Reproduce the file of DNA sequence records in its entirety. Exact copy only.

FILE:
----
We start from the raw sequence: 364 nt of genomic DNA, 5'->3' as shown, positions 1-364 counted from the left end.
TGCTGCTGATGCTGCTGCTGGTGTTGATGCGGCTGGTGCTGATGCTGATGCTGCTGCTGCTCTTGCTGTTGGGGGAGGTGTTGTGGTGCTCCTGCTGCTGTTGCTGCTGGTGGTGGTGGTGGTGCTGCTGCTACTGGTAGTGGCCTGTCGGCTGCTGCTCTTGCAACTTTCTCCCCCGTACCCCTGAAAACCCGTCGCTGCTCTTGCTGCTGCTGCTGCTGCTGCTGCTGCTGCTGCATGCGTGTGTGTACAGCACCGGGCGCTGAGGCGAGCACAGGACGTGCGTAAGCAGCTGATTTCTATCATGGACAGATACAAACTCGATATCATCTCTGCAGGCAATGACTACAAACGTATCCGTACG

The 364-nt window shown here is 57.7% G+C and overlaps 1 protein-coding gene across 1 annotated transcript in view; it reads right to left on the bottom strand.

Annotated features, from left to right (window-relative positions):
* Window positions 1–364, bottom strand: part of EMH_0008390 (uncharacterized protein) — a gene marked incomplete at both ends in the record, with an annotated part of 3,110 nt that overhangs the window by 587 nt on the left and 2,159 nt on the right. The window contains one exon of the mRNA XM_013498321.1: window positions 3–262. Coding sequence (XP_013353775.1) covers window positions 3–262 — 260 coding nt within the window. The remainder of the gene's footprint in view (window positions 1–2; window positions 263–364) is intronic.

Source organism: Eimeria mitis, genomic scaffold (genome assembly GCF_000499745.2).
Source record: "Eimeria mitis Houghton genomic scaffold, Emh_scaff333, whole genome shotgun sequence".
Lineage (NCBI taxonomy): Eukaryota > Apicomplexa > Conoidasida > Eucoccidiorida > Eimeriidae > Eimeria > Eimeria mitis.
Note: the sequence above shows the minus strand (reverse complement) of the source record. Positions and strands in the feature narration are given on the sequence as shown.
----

We start from the raw sequence: 364 nt of genomic DNA, 5'->3' as shown, positions 1-364 counted from the left end.
TGCTGCTGATGCTGCTGCTGGTGTTGATGCGGCTGGTGCTGATGCTGATGCTGCTGCTGCTCTTGCTGTTGGGGGAGGTGTTGTGGTGCTCCTGCTGCTGTTGCTGCTGGTGGTGGTGGTGGTGCTGCTGCTACTGGTAGTGGCCTGTCGGCTGCTGCTCTTGCAACTTTCTCCCCCGTACCCCTGAAAACCCGTCGCTGCTCTTGCTGCTGCTGCTGCTGCTGCTGCTGCTGCTGCATGCGTGTGTGTACAGCACCGGGCGCTGAGGCGAGCACAGGACGTGCGTAAGCAGCTGATTTCTATCATGGACAGATACAAACTCGATATCATCTCTGCAGGCAATGACTACAAACGTATCCGTACG

The 364-nt window shown here is 57.7% G+C and overlaps 1 protein-coding gene across 1 annotated transcript in view; it reads right to left on the bottom strand.

Annotated features, from left to right (window-relative positions):
* Window positions 1–364, bottom strand: part of EMH_0008390 (uncharacterized protein) — a gene marked incomplete at both ends in the record, with an annotated part of 3,110 nt that overhangs the window by 587 nt on the left and 2,159 nt on the right. The window contains one exon of the mRNA XM_013498321.1: window positions 3–262. Coding sequence (XP_013353775.1) covers window positions 3–262 — 260 coding nt within the window. The remainder of the gene's footprint in view (window positions 1–2; window positions 263–364) is intronic.

Source organism: Eimeria mitis, genomic scaffold (genome assembly GCF_000499745.2).
Source record: "Eimeria mitis Houghton genomic scaffold, Emh_scaff333, whole genome shotgun sequence".
Lineage (NCBI taxonomy): Eukaryota > Apicomplexa > Conoidasida > Eucoccidiorida > Eimeriidae > Eimeria > Eimeria mitis.
Note: the sequence above shows the minus strand (reverse complement) of the source record. Positions and strands in the feature narration are given on the sequence as shown.